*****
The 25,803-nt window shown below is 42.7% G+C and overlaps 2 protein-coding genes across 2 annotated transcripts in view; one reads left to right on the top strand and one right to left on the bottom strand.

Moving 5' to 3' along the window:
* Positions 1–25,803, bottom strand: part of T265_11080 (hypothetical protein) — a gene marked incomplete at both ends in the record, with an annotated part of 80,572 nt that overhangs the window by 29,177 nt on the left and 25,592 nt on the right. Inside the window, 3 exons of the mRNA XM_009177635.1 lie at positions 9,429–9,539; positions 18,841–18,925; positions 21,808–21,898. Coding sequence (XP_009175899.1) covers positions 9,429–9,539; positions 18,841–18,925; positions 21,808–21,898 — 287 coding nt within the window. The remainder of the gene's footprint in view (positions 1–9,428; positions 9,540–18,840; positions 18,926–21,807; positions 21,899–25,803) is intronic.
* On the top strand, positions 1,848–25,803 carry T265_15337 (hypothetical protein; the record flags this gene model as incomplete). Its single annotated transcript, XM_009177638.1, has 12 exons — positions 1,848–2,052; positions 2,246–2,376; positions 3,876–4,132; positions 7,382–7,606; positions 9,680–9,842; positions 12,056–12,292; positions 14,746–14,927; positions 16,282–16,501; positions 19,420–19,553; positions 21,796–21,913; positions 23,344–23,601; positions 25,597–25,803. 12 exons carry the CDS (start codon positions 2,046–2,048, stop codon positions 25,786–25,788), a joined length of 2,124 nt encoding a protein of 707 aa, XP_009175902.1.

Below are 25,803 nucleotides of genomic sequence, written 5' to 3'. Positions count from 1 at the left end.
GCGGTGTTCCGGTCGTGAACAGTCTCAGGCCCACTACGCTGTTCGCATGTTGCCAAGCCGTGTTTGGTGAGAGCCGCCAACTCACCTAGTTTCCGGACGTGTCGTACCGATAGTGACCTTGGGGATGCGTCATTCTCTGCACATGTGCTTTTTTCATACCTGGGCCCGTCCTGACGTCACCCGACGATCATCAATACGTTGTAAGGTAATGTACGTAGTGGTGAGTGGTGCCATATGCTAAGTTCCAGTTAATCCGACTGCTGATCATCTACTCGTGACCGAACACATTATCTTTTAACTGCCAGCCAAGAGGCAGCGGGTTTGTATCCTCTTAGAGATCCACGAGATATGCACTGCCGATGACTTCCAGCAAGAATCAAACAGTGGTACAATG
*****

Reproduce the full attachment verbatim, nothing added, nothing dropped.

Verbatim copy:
The 25,803-nt window shown below is 42.7% G+C and overlaps 2 protein-coding genes across 2 annotated transcripts in view; one reads left to right on the top strand and one right to left on the bottom strand.

Moving 5' to 3' along the window:
* Positions 1–25,803, bottom strand: part of T265_11080 (hypothetical protein) — a gene marked incomplete at both ends in the record, with an annotated part of 80,572 nt that overhangs the window by 29,177 nt on the left and 25,592 nt on the right. Inside the window, 3 exons of the mRNA XM_009177635.1 lie at positions 9,429–9,539; positions 18,841–18,925; positions 21,808–21,898. Coding sequence (XP_009175899.1) covers positions 9,429–9,539; positions 18,841–18,925; positions 21,808–21,898 — 287 coding nt within the window. The remainder of the gene's footprint in view (positions 1–9,428; positions 9,540–18,840; positions 18,926–21,807; positions 21,899–25,803) is intronic.
* On the top strand, positions 1,848–25,803 carry T265_15337 (hypothetical protein; the record flags this gene model as incomplete). Its single annotated transcript, XM_009177638.1, has 12 exons — positions 1,848–2,052; positions 2,246–2,376; positions 3,876–4,132; positions 7,382–7,606; positions 9,680–9,842; positions 12,056–12,292; positions 14,746–14,927; positions 16,282–16,501; positions 19,420–19,553; positions 21,796–21,913; positions 23,344–23,601; positions 25,597–25,803. 12 exons carry the CDS (start codon positions 2,046–2,048, stop codon positions 25,786–25,788), a joined length of 2,124 nt encoding a protein of 707 aa, XP_009175902.1.

Below are 25,803 nucleotides of genomic sequence, written 5' to 3'. Positions count from 1 at the left end.
GCGGTGTTCCGGTCGTGAACAGTCTCAGGCCCACTACGCTGTTCGCATGTTGCCAAGCCGTGTTTGGTGAGAGCCGCCAACTCACCTAGTTTCCGGACGTGTCGTACCGATAGTGACCTTGGGGATGCGTCATTCTCTGCACATGTGCTTTTTTCATACCTGGGCCCGTCCTGACGTCACCCGACGATCATCAATACGTTGTAAGGTAATGTACGTAGTGGTGAGTGGTGCCATATGCTAAGTTCCAGTTAATCCGACTGCTGATCATCTACTCGTGACCGAACACATTATCTTTTAACTGCCAGCCAAGAGGCAGCGGGTTTGTATCCTCTTAGAGATCCACGAGATATGCACTGCCGATGACTTCCAGCAAGAATCAAACAGTGGTACAATG